Leveraging language technology platforms and sharing translation memory, translation memories, and glossaries can help you improve your productivity.

Scalable Programs

In addition to being easier to use, following the same procedures makes expanding into new markets, adding new languages, or handling more content types faster.

Lower Costs

As multiple teams share more resources, it makes procurement easier, and you can cut costs to avoid duplication.

Standard Metrics

It’s easier to compare performance across teams or markets using the same metrics and key performance indicators (KPIs).

Unified Teams

There’s a greater sense of being part of one team with common goals and a centralized localization program.

Opportunities in Localization

  • It's a Multilingual and Culturally Diverse World

    Organizations that want to reach international markets must face the reality: Many of these markets aren't native English speakers.

    Based on CSA Research’s "Can’t Read, Won’t Buy" findings, 40% of consumers are less likely to consume content, seek customer service, and purchase online if the language used isn't their own.

    It's a challenge; however, it also drives the need for localization

  • An explosion of content

    The accelerated shift toward digital has led to a huge spike in volume in the creation and consumption of content.

    The rapid rise of e-commerce, e-learning, virtual events, usergenerated videos, and streaming services means one thing: more content.

  • Emerging Markets

    There's a fast-growing middle class in the developing world.

    At the same time, access to smartphones and broadband Internet is getting cheaper and growing wider.

    This represents untapped potential for global brands.

    More than 90% of new Internet users come from emerging markets, according to the Boston Consulting Group.

Challenges in Localization

  • An afterthought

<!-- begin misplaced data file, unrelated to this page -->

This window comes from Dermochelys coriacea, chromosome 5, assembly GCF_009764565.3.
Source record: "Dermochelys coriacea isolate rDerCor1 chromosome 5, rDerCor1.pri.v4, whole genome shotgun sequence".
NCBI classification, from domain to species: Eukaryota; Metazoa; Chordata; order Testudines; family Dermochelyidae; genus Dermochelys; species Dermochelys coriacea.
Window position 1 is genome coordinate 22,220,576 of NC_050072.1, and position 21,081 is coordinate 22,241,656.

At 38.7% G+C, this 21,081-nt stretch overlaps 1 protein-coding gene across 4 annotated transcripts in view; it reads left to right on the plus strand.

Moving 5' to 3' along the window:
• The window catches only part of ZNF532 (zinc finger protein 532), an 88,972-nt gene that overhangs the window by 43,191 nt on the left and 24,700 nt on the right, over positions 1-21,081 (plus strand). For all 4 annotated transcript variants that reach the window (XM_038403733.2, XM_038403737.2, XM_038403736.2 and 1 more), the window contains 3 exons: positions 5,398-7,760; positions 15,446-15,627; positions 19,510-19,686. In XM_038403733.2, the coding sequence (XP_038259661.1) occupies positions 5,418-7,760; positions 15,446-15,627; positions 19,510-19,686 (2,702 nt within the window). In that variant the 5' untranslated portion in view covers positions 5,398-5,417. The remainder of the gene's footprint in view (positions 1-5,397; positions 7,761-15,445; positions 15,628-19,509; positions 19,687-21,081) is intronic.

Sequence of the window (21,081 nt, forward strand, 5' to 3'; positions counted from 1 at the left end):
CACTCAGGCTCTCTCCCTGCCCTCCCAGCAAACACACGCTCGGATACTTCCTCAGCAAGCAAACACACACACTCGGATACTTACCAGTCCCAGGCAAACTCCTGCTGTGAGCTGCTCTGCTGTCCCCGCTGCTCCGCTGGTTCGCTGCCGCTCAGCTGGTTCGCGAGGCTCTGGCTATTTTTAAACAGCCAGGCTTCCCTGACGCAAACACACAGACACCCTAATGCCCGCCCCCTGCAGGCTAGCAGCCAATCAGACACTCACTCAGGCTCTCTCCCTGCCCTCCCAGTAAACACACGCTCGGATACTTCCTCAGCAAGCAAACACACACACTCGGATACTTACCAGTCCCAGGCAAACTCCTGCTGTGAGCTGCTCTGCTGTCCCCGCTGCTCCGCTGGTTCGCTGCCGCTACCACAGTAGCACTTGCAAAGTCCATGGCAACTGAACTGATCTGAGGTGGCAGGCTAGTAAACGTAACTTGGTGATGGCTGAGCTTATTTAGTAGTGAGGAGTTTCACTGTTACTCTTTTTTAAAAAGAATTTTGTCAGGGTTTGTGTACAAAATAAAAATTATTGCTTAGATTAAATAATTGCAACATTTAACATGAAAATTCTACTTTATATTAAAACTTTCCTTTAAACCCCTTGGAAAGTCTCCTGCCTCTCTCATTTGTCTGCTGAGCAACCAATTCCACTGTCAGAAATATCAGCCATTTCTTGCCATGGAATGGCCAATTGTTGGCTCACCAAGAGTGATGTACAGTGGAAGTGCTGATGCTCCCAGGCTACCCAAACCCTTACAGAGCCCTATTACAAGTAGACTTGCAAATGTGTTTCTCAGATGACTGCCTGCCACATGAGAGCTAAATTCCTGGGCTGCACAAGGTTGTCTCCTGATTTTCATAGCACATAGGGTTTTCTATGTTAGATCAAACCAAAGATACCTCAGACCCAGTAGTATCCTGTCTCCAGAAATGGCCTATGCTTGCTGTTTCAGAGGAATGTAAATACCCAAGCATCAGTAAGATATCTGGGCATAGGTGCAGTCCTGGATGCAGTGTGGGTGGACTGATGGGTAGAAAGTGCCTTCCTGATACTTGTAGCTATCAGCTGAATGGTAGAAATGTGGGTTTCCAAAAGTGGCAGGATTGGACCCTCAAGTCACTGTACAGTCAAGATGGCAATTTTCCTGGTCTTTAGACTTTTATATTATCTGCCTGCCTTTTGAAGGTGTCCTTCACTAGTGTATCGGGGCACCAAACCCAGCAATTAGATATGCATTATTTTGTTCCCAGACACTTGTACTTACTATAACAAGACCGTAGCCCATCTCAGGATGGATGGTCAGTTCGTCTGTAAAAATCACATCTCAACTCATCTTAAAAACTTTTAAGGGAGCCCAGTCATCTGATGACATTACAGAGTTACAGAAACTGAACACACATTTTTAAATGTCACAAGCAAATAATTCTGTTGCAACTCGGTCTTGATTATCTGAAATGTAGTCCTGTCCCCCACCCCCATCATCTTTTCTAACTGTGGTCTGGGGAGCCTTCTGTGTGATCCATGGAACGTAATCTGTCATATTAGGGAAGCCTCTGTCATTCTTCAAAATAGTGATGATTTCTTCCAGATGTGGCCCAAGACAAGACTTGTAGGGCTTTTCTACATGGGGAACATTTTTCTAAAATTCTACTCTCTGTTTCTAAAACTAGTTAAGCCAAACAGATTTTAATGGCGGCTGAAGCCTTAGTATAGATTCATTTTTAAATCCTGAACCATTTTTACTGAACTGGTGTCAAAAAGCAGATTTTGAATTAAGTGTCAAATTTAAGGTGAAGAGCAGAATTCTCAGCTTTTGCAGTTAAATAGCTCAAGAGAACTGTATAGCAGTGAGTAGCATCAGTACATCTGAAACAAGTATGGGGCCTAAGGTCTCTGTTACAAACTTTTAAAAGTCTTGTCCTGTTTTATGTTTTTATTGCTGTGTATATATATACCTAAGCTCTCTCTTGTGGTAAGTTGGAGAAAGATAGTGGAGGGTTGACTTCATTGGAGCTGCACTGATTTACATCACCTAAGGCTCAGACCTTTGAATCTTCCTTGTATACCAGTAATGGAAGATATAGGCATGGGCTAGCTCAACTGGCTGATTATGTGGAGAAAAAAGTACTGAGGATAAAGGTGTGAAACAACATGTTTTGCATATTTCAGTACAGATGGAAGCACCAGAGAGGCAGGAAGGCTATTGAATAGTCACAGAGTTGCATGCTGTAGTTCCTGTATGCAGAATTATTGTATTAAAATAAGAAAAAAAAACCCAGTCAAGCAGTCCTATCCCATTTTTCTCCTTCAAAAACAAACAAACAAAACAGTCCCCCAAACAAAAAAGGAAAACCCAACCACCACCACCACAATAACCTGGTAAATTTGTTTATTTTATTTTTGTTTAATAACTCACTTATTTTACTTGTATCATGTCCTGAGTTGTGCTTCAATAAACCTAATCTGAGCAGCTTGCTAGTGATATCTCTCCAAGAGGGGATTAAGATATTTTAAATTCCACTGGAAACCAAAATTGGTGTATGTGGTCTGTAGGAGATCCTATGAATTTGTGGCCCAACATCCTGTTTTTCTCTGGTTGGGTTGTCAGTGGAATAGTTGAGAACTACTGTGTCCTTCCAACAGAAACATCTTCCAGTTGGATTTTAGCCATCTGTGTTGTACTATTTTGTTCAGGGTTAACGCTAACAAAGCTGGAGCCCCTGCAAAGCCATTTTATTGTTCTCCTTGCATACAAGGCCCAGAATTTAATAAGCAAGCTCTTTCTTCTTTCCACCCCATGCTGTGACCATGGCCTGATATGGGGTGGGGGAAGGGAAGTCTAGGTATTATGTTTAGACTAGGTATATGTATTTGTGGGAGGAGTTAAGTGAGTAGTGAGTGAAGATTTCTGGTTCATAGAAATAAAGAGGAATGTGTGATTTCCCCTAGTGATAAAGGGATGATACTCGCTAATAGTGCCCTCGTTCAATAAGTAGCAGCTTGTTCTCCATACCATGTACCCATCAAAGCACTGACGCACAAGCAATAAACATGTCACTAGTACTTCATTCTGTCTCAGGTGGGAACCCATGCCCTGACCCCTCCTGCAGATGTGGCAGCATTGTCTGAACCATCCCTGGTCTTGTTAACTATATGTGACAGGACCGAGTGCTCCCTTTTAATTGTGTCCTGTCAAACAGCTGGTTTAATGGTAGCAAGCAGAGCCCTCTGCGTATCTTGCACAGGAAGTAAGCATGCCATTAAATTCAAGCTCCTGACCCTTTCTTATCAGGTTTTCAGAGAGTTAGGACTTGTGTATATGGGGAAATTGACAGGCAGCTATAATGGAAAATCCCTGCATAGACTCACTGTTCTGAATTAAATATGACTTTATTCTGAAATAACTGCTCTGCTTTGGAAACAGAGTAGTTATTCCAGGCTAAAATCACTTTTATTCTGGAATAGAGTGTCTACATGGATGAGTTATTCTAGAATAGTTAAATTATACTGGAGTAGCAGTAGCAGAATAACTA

Localization teams often work in a silo, separate from product development and marketing.

    Translating and localizing content after a product, website, or app has already launched can lead to higher costs, bad user experiences, delayed market entry, and missed opportunities

  • Decentralized Model

    Many organizations allow different units or country offices to make their own decisions on localization.

    Whether in-house or outsourced, decentralization can lead to duplication of efforts, cost inefficiencies, and inconsistencies in content.

  • Cost, Not Revenue Center

    Many see localization and language strategy as costs and not revenue generators.

    Procurement and finance officers often focus on choosing a vendor with the cheapest cost per word.

    Additional resources are hard to justify when they're seen as expenses, not as investments.

“Know your value and know what value you’re adding to the company, so don’t get too caught up in operations. You need to deliver and know that what you’re doing is actually incrementing the revenue of your company. If your team is not there, then you’re not going to be present in all of these markets.”

Nancy Ferreira da Rocha, Senior Localization Program Manager, FedEx

Localization Best Practices